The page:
Helena Chavero Torres fixes her hair for her quinceañera photo shoot at Almendares Park in Havana. Like many going-on-fifteen-year-olds, she chose to wear trendy American clothes over a formal dress for her birthday shoot.
When U.S. President Barack Obama landed in Cuba, he greeted its people in a manner both earnest and unequivocally chill.
“¿Que bolá Cuba? [What’s up, Cuba?] Just touched down here, looking forward to meeting and hearing directly from the Cuban people,” he tweeted.
Obama’s visit is historic not just became it marks a renewal of diplomatic relations—which were severed in 1959 after Fidel Castro toppled Fulgencio Batista, who had seized power in a coup seven years earlier—but also because it marks the first time in 88 years that a sitting U.S. president has visited Cuba.
Although Congress has not yet lifted the trade embargo between the countries, Cuba is already awash with American fashions, media, and technology, says photographer Greg Kahn, who has been documenting Cuban youth with a grant from the VSCO Artist Initiative.
“When I get on the plane from Miami to go to Havana,” he says, “it’s chock-full of electronics and all kinds of appliances from the U.S. that people are bringing back to Cuba.”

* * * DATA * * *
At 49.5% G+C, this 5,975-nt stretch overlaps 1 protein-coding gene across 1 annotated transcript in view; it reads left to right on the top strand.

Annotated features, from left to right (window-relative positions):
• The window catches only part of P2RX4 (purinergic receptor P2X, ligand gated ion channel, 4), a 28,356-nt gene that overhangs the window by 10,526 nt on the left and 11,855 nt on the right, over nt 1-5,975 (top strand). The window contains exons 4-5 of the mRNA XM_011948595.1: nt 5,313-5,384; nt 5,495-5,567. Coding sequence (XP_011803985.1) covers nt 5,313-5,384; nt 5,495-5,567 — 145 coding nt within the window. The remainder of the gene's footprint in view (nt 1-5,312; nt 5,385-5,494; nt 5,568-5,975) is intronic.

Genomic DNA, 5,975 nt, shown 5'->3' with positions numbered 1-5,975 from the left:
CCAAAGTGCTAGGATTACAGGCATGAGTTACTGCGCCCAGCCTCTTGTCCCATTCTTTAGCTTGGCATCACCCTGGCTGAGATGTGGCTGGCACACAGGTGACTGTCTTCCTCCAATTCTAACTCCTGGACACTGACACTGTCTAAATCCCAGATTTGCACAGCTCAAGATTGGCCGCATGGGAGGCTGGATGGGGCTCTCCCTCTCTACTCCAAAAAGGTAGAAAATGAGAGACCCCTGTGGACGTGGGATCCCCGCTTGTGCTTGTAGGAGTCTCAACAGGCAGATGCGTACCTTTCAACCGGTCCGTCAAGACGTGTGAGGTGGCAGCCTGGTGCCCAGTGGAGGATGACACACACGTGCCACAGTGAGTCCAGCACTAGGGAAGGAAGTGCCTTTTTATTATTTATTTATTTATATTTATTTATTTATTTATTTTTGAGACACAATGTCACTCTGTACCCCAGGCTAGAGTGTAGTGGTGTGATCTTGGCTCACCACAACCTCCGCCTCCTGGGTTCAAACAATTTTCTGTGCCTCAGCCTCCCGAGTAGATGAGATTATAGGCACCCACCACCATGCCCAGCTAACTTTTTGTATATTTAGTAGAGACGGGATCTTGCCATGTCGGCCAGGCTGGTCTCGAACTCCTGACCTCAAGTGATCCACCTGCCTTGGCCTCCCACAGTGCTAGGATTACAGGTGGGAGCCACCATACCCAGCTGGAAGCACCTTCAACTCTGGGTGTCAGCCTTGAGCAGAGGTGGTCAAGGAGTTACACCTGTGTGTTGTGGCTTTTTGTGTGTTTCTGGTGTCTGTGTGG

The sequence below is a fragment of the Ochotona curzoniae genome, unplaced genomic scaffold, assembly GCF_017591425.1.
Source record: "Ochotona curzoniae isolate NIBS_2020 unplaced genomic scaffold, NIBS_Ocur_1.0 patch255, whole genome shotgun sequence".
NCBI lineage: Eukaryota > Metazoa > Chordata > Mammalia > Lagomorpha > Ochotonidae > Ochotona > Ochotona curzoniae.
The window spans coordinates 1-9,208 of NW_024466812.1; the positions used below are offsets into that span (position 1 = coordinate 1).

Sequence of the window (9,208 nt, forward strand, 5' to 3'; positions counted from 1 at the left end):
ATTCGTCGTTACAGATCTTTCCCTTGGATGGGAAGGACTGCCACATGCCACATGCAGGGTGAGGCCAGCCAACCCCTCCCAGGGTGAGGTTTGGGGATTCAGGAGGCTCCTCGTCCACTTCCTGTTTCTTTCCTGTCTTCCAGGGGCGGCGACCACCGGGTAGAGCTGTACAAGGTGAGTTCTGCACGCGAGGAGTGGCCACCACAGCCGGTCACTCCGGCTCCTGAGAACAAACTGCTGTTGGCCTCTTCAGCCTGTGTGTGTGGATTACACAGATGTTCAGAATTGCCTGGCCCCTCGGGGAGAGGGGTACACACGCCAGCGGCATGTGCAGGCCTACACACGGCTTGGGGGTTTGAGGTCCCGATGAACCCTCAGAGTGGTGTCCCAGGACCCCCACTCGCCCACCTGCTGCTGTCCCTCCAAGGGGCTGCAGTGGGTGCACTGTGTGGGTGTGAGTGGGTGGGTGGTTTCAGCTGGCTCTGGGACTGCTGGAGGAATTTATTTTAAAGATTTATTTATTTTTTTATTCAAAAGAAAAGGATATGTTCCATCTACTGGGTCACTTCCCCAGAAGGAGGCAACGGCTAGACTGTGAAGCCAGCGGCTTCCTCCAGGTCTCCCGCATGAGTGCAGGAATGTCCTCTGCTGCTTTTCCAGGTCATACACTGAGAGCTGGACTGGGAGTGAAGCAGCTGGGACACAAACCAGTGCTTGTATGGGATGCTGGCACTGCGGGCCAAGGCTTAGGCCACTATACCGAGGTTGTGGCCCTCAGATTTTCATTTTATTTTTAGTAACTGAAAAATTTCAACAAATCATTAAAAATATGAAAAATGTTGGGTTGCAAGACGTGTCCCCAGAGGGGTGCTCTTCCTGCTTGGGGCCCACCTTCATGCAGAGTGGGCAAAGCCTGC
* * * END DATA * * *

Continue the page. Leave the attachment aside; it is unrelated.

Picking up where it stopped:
Some people bring goods from the U.S. or Europe to give to their family, but some bring them to sell. Kahn recalls sitting in someone’s apartment and seeing a person come to the door with a bag full of U.S. clothing, asking if anyone wanted to buy some.
“Is this completely legal? Probably not,” he says. “But is it illegal, is it something that the government’s going to track down and try and stop? No. So this is that gray area.”
Some Cubans also subscribe to flash drive distributors, who—for a weekly fee—will regularly provide USB thumb drives that contain new movies, NFL games, telenovelas, and other media. One underground digital magazine distributed this way has even become so popular that businesses have begun to take out ads in its pages—this, in a country where public advertising isn’t allowed.
Though international technologies, media, and fashions are spreading among all Cubans, Kahn says that it’s the youth who are driving this change.
People born after 1989 “were born into the Special Period when the U.S.S.R. collapsed and withdrew from Cuba,” he says. “It was one of the worst economic crisis in their history; and these kids were born into that, so they didn’t get to see what it was like before.”
“They only know what it was like when they were born,” he says. “They didn’t have the realization of all this stuff that could happen.”
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